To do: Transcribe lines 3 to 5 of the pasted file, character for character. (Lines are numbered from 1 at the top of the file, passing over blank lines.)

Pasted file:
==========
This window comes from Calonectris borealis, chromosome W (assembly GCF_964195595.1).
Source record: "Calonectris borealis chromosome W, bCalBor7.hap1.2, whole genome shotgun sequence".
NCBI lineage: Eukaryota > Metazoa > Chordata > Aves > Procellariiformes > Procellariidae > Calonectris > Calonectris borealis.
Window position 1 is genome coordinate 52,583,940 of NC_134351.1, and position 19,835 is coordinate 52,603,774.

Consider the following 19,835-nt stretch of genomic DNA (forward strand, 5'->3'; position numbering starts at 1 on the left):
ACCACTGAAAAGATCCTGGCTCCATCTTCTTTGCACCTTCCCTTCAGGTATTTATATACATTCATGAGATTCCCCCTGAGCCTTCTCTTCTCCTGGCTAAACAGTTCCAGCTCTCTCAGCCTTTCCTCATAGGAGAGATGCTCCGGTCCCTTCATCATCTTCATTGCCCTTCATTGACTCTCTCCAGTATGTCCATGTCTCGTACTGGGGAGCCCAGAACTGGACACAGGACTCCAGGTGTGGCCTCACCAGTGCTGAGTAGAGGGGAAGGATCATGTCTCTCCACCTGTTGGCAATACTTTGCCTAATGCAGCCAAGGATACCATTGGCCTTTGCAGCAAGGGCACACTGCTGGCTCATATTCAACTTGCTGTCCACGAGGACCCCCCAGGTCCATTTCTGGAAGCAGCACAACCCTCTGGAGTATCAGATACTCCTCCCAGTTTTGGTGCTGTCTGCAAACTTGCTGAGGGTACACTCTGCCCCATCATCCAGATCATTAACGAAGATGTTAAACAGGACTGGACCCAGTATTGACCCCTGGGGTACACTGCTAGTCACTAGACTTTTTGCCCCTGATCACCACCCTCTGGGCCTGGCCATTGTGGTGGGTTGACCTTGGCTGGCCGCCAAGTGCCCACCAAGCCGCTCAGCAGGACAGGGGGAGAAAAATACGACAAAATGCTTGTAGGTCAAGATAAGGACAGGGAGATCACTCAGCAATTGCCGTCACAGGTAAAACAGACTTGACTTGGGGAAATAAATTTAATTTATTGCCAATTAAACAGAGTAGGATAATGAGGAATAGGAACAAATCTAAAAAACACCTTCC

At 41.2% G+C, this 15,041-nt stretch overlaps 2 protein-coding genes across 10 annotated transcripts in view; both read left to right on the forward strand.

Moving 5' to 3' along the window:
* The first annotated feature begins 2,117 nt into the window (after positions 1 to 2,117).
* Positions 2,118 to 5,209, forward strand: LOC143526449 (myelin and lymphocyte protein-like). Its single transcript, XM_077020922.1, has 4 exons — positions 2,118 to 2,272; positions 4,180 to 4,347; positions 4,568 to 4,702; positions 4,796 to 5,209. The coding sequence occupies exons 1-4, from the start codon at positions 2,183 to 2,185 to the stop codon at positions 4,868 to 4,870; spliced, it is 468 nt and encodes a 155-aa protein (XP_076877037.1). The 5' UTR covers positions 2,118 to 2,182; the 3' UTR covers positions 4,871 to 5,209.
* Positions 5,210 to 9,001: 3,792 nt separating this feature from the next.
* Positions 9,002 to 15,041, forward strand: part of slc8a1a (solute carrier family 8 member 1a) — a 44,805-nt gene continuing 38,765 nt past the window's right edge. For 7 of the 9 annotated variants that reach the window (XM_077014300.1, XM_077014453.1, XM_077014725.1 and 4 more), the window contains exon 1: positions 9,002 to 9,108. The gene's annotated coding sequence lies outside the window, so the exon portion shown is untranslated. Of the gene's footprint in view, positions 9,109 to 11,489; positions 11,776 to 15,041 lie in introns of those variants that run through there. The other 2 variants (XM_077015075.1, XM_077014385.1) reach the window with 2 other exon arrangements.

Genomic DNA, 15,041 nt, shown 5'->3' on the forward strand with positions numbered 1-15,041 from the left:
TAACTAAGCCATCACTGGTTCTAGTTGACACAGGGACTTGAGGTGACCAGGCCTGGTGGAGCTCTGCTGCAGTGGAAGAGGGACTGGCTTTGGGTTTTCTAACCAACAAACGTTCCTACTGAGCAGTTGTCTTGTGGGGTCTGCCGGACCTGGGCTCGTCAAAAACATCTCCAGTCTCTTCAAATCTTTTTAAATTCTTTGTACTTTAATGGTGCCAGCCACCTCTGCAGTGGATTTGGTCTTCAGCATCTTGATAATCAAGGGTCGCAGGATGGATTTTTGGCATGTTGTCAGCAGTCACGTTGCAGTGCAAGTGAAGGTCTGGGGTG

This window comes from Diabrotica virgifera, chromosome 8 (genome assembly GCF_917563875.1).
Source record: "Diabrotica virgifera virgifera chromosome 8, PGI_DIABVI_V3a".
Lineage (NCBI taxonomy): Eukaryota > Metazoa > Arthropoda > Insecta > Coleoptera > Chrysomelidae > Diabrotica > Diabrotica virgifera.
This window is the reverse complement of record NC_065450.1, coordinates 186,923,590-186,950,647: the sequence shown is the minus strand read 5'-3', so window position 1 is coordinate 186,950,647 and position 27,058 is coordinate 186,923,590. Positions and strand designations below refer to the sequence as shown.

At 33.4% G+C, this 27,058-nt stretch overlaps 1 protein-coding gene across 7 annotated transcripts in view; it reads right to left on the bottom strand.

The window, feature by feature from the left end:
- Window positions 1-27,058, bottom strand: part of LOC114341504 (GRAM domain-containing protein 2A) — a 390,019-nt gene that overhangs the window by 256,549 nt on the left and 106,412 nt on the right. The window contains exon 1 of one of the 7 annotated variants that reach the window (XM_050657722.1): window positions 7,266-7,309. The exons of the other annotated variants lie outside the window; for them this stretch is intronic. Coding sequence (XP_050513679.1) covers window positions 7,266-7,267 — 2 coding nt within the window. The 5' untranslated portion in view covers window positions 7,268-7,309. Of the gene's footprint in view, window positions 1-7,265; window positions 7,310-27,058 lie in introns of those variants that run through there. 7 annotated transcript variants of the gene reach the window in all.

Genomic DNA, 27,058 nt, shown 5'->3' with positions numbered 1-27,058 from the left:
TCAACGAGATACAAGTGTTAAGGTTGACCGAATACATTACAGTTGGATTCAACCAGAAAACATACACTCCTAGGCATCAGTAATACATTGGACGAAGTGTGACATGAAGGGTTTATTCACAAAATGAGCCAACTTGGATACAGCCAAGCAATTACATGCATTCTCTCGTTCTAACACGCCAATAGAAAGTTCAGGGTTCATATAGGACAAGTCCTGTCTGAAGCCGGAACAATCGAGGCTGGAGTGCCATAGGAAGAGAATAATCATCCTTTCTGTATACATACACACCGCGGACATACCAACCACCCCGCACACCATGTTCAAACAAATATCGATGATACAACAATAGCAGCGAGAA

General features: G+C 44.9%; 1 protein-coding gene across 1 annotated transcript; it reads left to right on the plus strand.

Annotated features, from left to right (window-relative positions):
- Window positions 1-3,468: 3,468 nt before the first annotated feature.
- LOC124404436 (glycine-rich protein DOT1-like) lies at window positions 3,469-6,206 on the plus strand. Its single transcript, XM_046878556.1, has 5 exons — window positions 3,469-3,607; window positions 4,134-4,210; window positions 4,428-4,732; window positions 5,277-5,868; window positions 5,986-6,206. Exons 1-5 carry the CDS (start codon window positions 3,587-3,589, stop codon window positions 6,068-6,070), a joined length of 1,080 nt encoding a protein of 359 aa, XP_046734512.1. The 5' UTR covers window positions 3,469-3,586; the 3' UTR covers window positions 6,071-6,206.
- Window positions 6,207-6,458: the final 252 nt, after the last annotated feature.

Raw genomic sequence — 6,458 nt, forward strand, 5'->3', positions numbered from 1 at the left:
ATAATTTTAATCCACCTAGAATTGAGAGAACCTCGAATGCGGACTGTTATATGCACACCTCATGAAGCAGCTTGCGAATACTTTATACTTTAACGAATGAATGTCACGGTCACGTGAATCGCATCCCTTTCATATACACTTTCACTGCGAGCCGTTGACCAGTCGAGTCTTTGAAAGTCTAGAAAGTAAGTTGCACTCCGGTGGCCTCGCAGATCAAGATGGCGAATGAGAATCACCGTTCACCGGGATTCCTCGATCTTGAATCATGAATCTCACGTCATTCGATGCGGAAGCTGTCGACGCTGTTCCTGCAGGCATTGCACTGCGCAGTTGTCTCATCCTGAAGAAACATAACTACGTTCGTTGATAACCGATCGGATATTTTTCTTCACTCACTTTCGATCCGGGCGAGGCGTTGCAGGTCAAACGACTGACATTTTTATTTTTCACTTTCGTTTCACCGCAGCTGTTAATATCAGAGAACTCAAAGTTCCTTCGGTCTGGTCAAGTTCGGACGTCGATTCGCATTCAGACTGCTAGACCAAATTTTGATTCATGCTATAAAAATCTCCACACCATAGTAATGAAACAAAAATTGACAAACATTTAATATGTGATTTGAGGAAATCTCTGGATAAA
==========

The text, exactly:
NCBI lineage: Eukaryota > Metazoa > Chordata > Aves > Procellariiformes > Procellariidae > Calonectris > Calonectris borealis.
Window position 1 is genome coordinate 52,583,940 of NC_134351.1, and position 19,835 is coordinate 52,603,774.

Consider the following 19,835-nt stretch of genomic DNA (forward strand, 5'->3'; position numbering starts at 1 on the left):